Fairy wants to disrupt the housekeeping industry with flat-rate subscriptions

fairy subsciption housekeeping
A new startup called Fairy wants to shake up the house cleaning industry by offering hotel-like housekeeping on a subscription basis. The idea is that by providing more frequent house cleaning in a dense urban area, it can lower the costs associated with the service, customize the experience, and provide a better service than traditional housekeeping services.

Pricing for Fairy’s service ranges from $149 per month for twice weekly cleanings that are 30 minutes each to $449 per month for a one-hour cleaning conducted daily Monday through Friday.

In a unique modification, Fairy also allows subscribers to customize their housekeeping services in terms of both cleaning products and the focus of the cleaning service. Each of Fairy’s “housekeeping partners” has access to their own cleaning products, but Fairy offers the option of using a customer’s own green or organic products instead, as well as options for more natural cleaning methods using alternative products like lemon juice or vinegar. An online personal profile also allows customers to leave personalized notes or instructions for their housekeeper.

In addition, Fairy offers a menu of six cleaning plans designed to focus on a customer’s needs. The standard choice is a standard cleaning for each room in the home, while variations offer a deeper clean to the kitchen, bathroom, living room, refrigerator, or bedroom.

The startup launched its operations in the San Francisco Bay Area and New York City in 2016 after raising $4.1 million in funding from investors from CrunchFund as well as several prominent venture capitalists like AngelList founder Naval Ravikant. The company was founded by Nitin Gupta, formerly a managing director on a Box sales team, and Aylok Kohli, who founded a startup called Fastbit that was subsequently acquired by Square.

There have been plenty of house-cleaning startups prior to Fairy (Crunchbase alone lists more than 60 current competitors) — even Amazon is getting into the game, and some employers at startups are even providing unlimited housekeeping. But Fairy’s founders are betting on an Uber-like model that ensures their housekeeping partners can see as many clients in a day as possible.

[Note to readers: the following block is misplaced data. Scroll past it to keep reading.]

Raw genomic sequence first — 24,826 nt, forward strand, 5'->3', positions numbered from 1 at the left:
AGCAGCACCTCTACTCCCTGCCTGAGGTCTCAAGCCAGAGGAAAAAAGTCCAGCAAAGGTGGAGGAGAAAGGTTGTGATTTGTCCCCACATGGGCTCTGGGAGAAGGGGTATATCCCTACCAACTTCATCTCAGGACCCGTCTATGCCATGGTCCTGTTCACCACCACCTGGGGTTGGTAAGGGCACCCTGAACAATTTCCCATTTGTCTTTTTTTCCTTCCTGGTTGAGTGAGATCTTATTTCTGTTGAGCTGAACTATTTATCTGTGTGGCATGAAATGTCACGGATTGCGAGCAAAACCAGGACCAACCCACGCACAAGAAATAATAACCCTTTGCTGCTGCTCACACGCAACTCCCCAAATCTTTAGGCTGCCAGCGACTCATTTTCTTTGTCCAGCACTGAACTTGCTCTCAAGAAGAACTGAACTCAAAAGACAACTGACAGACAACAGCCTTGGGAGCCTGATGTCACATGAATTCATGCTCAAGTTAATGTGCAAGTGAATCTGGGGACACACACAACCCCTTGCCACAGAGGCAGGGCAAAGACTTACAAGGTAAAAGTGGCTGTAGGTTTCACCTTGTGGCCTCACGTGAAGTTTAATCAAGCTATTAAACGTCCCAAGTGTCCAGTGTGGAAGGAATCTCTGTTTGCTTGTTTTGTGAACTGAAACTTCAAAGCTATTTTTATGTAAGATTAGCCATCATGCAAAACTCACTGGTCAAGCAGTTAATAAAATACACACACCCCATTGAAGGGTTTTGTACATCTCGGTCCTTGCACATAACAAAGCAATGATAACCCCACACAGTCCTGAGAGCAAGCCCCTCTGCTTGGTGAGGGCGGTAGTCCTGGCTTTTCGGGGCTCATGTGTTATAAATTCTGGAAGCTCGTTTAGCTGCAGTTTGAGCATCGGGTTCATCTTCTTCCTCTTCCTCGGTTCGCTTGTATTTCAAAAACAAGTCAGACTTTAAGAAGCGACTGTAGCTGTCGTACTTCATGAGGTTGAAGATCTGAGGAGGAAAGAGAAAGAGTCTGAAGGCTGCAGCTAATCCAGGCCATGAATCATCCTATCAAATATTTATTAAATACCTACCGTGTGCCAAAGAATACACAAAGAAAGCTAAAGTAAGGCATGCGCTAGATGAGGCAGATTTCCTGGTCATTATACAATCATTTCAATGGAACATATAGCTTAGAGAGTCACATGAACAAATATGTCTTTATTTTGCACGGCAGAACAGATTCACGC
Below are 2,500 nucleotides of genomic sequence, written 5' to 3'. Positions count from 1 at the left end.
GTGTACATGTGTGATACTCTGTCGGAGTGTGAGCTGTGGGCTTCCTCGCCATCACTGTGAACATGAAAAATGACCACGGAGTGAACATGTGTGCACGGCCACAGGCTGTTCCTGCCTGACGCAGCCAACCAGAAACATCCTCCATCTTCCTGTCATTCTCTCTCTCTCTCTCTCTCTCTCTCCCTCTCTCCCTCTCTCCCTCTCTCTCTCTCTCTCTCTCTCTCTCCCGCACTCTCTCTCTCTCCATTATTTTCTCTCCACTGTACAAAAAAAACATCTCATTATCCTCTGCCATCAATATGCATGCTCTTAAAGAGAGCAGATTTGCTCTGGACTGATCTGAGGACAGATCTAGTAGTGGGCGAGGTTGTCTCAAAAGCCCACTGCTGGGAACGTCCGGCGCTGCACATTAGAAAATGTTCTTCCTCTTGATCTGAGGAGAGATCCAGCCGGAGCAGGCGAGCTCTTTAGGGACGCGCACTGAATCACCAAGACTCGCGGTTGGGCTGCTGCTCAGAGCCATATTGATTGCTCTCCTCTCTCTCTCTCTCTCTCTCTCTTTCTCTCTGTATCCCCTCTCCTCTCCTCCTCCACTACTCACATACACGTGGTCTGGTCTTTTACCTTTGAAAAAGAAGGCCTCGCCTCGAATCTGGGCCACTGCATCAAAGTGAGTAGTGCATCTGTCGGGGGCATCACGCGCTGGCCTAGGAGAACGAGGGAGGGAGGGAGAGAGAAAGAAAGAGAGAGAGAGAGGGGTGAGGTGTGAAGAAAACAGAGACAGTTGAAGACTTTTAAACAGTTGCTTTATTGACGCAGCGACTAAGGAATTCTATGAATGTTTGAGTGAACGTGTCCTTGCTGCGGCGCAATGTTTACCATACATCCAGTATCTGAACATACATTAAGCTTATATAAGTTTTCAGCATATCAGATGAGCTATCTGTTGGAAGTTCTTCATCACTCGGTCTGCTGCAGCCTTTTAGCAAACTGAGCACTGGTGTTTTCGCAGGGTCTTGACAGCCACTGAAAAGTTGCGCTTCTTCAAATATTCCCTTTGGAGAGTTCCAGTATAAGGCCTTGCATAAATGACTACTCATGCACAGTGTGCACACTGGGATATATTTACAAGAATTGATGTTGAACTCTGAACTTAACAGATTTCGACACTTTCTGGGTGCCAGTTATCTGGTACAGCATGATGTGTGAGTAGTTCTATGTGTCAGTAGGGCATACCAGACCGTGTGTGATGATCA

Fairy’s housekeeper recruiting page claims that housekeeping partners can make up to $900 a week plus tips, and are providing with an appointment management system based on Fairy’s proprietary Android or iPhone app. It’s worth keeping in mind that the average rent in San Francisco alone is more than $3,500 per month. Still, the founders say that by clustering customers, its housekeepers can serve more customers and squeeze in more cleanings than a traditional cleaning service. Fairy is also betting that more frequent cleanings means that housekeepers won’t have to work as hard during each visit.

Another efficiency in Fairy’s system comes from the fact that their housekeeping partners, unlike more traditional services like Merry Maids, don’t lug around vacuums, mops or brooms, using Swiffers instead of heavy cleaning cloths and only vacuuming using the owner’s device. Fairy also doesn’t standardize its services, leaving the way cleaning is done to be negotiated between homeowners and housekeepers.

Offering daily cleanings at a flat rate is definitely a departure from traditional housekeeping services, many of which charge minimum hourly rates and steep per-hour fees. It remains to be seen whether Fairy can break the mold and convince urban customers to give up the hassle of housekeeping.

Cars

Lyft and Aptiv’s self-driving car program has come a long way (but not far enough)

Many companies talk about self-driving cars, but Lyft and Aptiv are already using a fleet of them to transport paying customers in Las Vegas. Hop in for a close look at the tech of autonomous cars, and the challenges they face.